New OIG reviews related to prescription drugs appear in various places throughout the 2017 Work Plan, including the sections on Part B, Part D and Medicaid. In connection with Part B, the Medicare Claims Processing Manual provides policy, effective January 1, 2017, tracking the amount of reimbursed waste of Part B drugs and biologicals in single-use vials through the use of a new Medicare “JW” claims modifier. Under a new Work Plan initiative, the OIG will use this data to determine the amount of waste for the 20 single-use-vial drugs with the highest amount paid for waste.
In addition, the OIG will calculate the amount the government could collect from drug manufacturers if Medicare Part B had an inflation-indexed rebate program similar to that of Medicaid. As part of this audit, the OIG will review 50-100 Part B drugs and calculate the potential savings under various scenarios. Another long-term (and continuing) Part B drug audit relates to payments for immunosuppressive drug claims with “KX” modifiers.
In the section on Part D, the 2017 Work Plan describes a new rebate-related initiative. Currently, manufacturers often do not pay rebates for Part D prescriptions filled at 340B covered entities and contract pharmacies because the manufacturers are already providing a discount on the purchase price of the drug. However, the Part D program does not share in these purchase discounts. The OIG will review the savings that would result if Medicare Part D adopted rebate requirements similar to Medicaid’s. In another new Part D initiative, the OIG will review and identify pharmacies (and associated prescribers) with questionable Part D billing for compounded topical drugs. Another new audit relates to Part D payments for service dates after beneficiaries’ dates of death. Continuing Part D audits include those related to price increases for brand-name drugs, pharmacy enrollment, and documentation of pharmacies’ drug event data.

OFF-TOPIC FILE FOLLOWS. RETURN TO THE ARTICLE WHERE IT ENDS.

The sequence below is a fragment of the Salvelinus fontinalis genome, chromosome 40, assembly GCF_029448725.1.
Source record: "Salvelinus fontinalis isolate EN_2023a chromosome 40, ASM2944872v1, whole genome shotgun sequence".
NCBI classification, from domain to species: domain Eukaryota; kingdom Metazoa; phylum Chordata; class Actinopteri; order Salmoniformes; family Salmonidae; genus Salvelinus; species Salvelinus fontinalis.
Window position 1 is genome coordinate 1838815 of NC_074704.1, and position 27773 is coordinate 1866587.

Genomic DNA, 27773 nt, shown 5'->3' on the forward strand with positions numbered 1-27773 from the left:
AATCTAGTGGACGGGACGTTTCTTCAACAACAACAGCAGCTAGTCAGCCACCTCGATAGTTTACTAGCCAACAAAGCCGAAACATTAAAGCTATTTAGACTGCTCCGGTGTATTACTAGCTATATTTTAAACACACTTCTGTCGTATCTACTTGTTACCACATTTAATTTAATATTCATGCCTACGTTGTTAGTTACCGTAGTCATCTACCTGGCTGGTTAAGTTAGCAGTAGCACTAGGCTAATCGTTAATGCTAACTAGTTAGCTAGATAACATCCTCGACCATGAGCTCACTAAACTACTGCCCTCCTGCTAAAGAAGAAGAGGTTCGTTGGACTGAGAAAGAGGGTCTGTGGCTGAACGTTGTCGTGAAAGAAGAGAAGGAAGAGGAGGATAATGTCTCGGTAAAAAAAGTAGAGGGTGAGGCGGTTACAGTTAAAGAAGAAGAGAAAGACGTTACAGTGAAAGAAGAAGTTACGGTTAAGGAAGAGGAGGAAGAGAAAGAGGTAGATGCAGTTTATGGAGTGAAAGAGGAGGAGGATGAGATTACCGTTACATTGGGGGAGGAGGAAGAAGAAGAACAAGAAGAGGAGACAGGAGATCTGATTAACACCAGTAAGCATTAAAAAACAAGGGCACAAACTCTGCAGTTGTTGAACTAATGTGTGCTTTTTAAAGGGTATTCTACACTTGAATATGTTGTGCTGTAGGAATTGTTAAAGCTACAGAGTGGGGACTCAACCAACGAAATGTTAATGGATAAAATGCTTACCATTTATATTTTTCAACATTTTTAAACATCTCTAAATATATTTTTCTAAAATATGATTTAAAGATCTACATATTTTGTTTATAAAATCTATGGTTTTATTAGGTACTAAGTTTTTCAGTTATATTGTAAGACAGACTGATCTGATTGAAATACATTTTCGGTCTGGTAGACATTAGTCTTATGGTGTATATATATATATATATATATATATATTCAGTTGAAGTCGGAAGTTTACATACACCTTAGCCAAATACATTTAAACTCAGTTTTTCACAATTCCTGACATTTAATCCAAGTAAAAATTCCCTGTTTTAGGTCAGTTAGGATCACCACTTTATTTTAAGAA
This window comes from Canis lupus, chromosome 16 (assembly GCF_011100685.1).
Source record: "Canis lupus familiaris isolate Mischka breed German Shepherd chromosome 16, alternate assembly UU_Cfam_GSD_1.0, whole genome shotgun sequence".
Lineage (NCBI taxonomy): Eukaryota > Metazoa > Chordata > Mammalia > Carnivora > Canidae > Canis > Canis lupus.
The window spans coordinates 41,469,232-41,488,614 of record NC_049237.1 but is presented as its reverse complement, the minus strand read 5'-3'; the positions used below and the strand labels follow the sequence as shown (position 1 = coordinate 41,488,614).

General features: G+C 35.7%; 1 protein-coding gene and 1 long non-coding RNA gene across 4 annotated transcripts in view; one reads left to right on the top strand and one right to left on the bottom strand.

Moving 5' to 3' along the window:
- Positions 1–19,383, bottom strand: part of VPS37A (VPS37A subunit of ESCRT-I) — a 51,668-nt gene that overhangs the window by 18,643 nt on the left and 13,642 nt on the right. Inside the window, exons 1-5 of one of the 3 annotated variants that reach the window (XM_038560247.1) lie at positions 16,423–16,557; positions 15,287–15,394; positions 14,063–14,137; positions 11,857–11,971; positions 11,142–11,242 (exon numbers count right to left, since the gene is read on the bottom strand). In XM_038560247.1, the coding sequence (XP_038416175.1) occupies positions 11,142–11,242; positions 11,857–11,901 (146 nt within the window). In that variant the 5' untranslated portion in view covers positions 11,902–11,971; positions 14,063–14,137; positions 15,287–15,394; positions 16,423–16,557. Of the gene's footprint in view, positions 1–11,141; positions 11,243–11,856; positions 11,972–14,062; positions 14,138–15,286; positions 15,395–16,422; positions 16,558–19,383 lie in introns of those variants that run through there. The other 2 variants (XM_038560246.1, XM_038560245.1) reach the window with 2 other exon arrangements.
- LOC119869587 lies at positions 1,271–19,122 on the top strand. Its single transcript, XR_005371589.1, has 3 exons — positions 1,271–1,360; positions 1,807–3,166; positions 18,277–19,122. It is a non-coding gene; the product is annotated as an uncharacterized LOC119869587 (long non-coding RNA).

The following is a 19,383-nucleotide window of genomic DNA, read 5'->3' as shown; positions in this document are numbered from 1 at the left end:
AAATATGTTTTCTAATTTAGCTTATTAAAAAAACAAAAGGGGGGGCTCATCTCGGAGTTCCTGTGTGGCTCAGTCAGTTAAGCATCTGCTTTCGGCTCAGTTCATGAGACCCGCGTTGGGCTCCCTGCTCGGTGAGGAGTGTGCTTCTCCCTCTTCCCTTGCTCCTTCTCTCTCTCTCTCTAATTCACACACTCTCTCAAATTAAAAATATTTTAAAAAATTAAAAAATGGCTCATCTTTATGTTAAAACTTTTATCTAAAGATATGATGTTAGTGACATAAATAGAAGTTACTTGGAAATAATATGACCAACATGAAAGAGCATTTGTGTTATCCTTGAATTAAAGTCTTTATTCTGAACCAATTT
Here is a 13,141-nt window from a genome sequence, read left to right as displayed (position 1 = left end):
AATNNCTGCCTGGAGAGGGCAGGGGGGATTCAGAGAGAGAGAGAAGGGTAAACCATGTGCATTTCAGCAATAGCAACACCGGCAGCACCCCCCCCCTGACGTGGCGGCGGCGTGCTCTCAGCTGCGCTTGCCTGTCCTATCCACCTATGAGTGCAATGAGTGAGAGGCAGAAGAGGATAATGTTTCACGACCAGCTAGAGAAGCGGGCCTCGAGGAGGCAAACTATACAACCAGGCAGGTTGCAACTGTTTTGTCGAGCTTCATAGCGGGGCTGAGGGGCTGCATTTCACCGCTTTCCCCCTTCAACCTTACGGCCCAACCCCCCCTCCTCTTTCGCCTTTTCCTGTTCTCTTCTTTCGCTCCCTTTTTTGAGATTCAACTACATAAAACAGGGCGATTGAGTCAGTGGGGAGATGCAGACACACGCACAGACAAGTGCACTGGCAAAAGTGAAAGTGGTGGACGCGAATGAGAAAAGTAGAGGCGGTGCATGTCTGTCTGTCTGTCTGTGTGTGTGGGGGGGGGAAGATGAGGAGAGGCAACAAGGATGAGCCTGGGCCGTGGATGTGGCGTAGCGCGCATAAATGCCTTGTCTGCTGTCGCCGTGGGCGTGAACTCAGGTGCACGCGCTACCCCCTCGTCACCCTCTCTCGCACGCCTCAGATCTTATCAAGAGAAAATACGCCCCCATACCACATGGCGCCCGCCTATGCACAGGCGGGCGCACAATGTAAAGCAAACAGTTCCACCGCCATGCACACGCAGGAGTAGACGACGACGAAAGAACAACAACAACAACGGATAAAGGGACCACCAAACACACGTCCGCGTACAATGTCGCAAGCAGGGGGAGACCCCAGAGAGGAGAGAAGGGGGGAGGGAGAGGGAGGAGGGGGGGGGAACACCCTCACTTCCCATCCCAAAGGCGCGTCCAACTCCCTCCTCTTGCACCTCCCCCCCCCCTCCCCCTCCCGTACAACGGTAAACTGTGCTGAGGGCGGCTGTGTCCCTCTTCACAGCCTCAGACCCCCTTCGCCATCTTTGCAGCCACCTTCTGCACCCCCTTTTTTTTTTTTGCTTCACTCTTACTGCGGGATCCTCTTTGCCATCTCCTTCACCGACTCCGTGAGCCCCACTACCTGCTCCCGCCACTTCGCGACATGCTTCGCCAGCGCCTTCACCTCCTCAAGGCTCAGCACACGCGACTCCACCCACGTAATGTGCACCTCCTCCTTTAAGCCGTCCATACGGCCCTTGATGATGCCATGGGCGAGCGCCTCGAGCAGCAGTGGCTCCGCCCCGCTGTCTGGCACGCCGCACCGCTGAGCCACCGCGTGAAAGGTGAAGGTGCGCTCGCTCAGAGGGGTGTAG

Other Providers and Suppliers
The 2017 Work Plan lists a large number of projects under the category of “Other Providers and Suppliers.” The new initiatives in this area include an audit related to transitional care management and another related to chronic care management, as well as a review of data submitted under the Physician Payments Sunshine Act to determine how much Medicare paid for pharmaceuticals and DMEPOS ordered by physicians with financial relationships with group purchasing organizations (GPOs) and drug manufacturers. Revised projects relate to ambulance services, inpatient rehabilitation facility payments, and histocompatibility laboratories (which provide testing related to bone marrow and solid organ transplantation). Various ongoing projects involve financial interests reported under the open payments program, ambulatory surgical centers (ASCs), payments for Medicare services and supplies referred or ordered by physicians, anesthesia services, selected independent clinical laboratory billing requirements, physical therapists, portable x-ray equipment, and sleep disorder clinics.
The fact that the OIG adds an issue to the Work Plan generally indicates government concern that there are compliance violations in this area. The Work Plan audit process educates government investigators and attorneys, making it much more likely that the issue will become a focus for government enforcement going forward. Moreover, government investigators are much more likely to infer that compliance violations in areas identified in the Work Plan are willful, i.e., the provider should have known this was a high risk area that had to be carefully handled to ensure compliance. As a result, providers should be sure to use the 2017 Work Plan as a guide to their compliance activities for the upcoming year.